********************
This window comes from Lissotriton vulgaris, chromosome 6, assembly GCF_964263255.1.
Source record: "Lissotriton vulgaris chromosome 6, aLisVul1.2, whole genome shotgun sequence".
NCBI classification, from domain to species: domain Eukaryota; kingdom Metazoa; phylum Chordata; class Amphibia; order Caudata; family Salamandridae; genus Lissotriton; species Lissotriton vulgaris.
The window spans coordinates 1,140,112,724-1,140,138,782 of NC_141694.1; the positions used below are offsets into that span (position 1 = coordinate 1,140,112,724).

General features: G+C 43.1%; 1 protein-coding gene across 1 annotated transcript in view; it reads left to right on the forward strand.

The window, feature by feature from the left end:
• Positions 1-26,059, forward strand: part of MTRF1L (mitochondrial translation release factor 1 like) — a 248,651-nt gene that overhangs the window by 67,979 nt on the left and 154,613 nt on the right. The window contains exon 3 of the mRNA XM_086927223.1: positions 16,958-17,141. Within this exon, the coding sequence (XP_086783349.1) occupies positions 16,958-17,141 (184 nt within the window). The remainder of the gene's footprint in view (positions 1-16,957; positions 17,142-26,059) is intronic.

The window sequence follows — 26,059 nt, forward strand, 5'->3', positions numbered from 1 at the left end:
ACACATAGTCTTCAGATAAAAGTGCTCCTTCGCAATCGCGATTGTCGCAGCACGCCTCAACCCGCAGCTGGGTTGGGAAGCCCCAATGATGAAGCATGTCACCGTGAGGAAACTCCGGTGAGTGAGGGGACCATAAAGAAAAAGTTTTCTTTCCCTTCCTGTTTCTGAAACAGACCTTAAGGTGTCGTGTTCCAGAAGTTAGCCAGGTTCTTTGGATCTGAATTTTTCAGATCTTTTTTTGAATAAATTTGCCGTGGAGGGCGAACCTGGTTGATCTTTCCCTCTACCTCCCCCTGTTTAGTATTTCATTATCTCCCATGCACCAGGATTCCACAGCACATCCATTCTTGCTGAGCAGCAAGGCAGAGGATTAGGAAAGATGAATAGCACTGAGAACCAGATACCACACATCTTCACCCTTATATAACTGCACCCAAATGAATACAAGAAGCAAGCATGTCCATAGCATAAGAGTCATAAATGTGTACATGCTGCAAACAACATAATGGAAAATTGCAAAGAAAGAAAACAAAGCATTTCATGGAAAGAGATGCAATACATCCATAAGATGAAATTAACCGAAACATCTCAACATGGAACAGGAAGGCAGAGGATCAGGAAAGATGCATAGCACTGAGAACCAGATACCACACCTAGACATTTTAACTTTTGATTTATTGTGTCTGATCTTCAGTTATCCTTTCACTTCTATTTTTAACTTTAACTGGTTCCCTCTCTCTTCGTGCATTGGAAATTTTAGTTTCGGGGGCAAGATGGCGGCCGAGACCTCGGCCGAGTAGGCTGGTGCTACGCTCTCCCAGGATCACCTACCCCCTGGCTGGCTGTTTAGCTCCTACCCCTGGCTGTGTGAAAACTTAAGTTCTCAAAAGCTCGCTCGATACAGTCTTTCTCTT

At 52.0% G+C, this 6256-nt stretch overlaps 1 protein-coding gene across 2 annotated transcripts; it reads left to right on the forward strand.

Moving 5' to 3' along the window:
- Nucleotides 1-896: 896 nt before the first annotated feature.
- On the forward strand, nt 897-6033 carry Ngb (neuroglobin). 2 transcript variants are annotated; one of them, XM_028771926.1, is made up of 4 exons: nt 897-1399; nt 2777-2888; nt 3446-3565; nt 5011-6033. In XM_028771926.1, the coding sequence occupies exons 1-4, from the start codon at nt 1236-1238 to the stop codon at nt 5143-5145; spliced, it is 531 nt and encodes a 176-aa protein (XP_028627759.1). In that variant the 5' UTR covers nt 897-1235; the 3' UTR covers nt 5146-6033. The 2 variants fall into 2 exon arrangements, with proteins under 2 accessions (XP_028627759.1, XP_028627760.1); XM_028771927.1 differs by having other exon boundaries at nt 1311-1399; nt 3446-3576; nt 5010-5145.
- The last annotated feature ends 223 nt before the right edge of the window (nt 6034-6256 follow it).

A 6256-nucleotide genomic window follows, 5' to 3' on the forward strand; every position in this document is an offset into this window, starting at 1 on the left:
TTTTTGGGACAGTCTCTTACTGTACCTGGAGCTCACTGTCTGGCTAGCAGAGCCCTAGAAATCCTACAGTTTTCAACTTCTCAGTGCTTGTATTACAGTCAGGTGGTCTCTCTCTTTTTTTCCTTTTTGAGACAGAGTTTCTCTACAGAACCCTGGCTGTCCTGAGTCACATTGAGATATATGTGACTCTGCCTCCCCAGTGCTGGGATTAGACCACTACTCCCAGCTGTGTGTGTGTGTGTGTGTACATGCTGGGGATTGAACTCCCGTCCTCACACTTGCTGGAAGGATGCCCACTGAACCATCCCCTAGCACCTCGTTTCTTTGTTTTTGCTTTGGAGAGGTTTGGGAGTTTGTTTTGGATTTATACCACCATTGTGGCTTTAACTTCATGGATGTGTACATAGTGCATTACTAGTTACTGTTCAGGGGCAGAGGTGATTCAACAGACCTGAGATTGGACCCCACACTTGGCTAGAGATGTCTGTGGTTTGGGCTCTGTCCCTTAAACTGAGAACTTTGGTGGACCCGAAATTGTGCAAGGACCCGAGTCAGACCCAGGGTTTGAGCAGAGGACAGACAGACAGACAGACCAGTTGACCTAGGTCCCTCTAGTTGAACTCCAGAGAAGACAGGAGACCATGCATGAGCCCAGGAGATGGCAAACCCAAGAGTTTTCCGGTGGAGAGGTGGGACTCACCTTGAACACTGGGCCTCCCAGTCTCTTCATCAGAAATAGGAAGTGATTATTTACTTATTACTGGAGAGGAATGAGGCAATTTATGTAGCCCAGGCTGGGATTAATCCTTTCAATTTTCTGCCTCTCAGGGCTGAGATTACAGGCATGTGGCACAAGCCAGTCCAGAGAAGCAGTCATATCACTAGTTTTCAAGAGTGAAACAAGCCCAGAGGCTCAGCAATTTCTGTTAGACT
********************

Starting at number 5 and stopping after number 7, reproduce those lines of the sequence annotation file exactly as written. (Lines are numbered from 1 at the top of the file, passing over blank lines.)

General features: G+C 43.1%; 1 protein-coding gene across 1 annotated transcript in view; it reads left to right on the forward strand.

The window, feature by feature from the left end:
• Positions 1-26,059, forward strand: part of MTRF1L (mitochondrial translation release factor 1 like) — a 248,651-nt gene that overhangs the window by 67,979 nt on the left and 154,613 nt on the right. The window contains exon 3 of the mRNA XM_086927223.1: positions 16,958-17,141. Within this exon, the coding sequence (XP_086783349.1) occupies positions 16,958-17,141 (184 nt within the window). The remainder of the gene's footprint in view (positions 1-16,957; positions 17,142-26,059) is intronic.